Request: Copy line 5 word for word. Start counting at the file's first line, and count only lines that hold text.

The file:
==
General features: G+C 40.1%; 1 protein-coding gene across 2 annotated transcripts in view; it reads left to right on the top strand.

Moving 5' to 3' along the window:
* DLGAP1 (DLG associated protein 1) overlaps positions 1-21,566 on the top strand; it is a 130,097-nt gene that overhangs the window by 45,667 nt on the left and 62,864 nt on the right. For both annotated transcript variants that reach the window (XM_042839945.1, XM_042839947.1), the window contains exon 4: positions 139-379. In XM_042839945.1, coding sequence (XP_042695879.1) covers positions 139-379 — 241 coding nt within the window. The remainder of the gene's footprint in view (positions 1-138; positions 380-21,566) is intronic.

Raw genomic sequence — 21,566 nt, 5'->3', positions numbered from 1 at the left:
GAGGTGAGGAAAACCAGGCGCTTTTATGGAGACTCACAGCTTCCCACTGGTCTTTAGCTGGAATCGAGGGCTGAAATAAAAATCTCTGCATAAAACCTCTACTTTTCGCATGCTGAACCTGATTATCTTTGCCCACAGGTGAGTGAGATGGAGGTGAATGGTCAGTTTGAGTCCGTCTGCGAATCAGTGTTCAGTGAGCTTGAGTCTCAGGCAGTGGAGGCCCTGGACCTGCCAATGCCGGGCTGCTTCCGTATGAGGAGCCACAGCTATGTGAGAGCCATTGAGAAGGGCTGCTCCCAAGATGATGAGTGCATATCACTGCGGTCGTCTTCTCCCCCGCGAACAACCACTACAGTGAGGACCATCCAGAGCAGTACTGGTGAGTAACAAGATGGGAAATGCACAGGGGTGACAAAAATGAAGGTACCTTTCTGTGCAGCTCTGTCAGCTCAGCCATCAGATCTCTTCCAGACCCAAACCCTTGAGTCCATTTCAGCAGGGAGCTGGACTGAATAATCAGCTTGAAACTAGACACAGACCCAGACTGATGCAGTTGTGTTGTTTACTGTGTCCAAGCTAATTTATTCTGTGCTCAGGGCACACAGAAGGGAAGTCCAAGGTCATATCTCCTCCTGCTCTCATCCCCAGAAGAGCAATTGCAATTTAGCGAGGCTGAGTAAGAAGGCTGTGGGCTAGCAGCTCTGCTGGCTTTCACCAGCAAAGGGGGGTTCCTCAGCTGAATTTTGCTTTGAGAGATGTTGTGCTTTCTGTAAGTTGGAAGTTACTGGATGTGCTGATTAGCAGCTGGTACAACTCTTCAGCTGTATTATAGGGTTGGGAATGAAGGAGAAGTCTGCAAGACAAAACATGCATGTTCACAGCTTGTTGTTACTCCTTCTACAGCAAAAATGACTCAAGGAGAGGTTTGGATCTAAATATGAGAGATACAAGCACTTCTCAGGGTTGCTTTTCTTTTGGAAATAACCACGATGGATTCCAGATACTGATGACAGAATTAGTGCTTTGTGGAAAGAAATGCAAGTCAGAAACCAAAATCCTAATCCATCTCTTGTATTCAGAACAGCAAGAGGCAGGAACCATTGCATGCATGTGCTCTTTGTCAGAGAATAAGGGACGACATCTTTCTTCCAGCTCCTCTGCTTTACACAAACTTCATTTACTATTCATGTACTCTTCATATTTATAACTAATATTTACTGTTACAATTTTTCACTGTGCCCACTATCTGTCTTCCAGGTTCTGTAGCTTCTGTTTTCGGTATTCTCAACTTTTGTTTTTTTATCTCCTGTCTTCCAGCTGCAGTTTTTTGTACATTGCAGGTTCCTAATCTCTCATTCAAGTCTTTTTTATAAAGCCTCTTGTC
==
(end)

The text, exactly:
GAGGTGAGGAAAACCAGGCGCTTTTATGGAGACTCACAGCTTCCCACTGGTCTTTAGCTGGAATCGAGGGCTGAAATAAAAATCTCTGCATAAAACCTCTACTTTTCGCATGCTGAACCTGATTATCTTTGCCCACAGGTGAGTGAGATGGAGGTGAATGGTCAGTTTGAGTCCGTCTGCGAATCAGTGTTCAGTGAGCTTGAGTCTCAGGCAGTGGAGGCCCTGGACCTGCCAATGCCGGGCTGCTTCCGTATGAGGAGCCACAGCTATGTGAGAGCCATTGAGAAGGGCTGCTCCCAAGATGATGAGTGCATATCACTGCGGTCGTCTTCTCCCCCGCGAACAACCACTACAGTGAGGACCATCCAGAGCAGTACTGGTGAGTAACAAGATGGGAAATGCACAGGGGTGACAAAAATGAAGGTACCTTTCTGTGCAGCTCTGTCAGCTCAGCCATCAGATCTCTTCCAGACCCAAACCCTTGAGTCCATTTCAGCAGGGAGCTGGACTGAATAATCAGCTTGAAACTAGACACAGACCCAGACTGATGCAGTTGTGTTGTTTACTGTGTCCAAGCTAATTTATTCTGTGCTCAGGGCACACAGAAGGGAAGTCCAAGGTCATATCTCCTCCTGCTCTCATCCCCAGAAGAGCAATTGCAATTTAGCGAGGCTGAGTAAGAAGGCTGTGGGCTAGCAGCTCTGCTGGCTTTCACCAGCAAAGGGGGGTTCCTCAGCTGAATTTTGCTTTGAGAGATGTTGTGCTTTCTGTAAGTTGGAAGTTACTGGATGTGCTGATTAGCAGCTGGTACAACTCTTCAGCTGTATTATAGGGTTGGGAATGAAGGAGAAGTCTGCAAGACAAAACATGCATGTTCACAGCTTGTTGTTACTCCTTCTACAGCAAAAATGACTCAAGGAGAGGTTTGGATCTAAATATGAGAGATACAAGCACTTCTCAGGGTTGCTTTTCTTTTGGAAATAACCACGATGGATTCCAGATACTGATGACAGAATTAGTGCTTTGTGGAAAGAAATGCAAGTCAGAAACCAAAATCCTAATCCATCTCTTGTATTCAGAACAGCAAGAGGCAGGAACCATTGCATGCATGTGCTCTTTGTCAGAGAATAAGGGACGACATCTTTCTTCCAGCTCCTCTGCTTTACACAAACTTCATTTACTATTCATGTACTCTTCATATTTATAACTAATATTTACTGTTACAATTTTTCACTGTGCCCACTATCTGTCTTCCAGGTTCTGTAGCTTCTGTTTTCGGTATTCTCAACTTTTGTTTTTTTATCTCCTGTCTTCCAGCTGCAGTTTTTTGTACATTGCAGGTTCCTAATCTCTCATTCAAGTCTTTTTTATAAAGCCTCTTGTC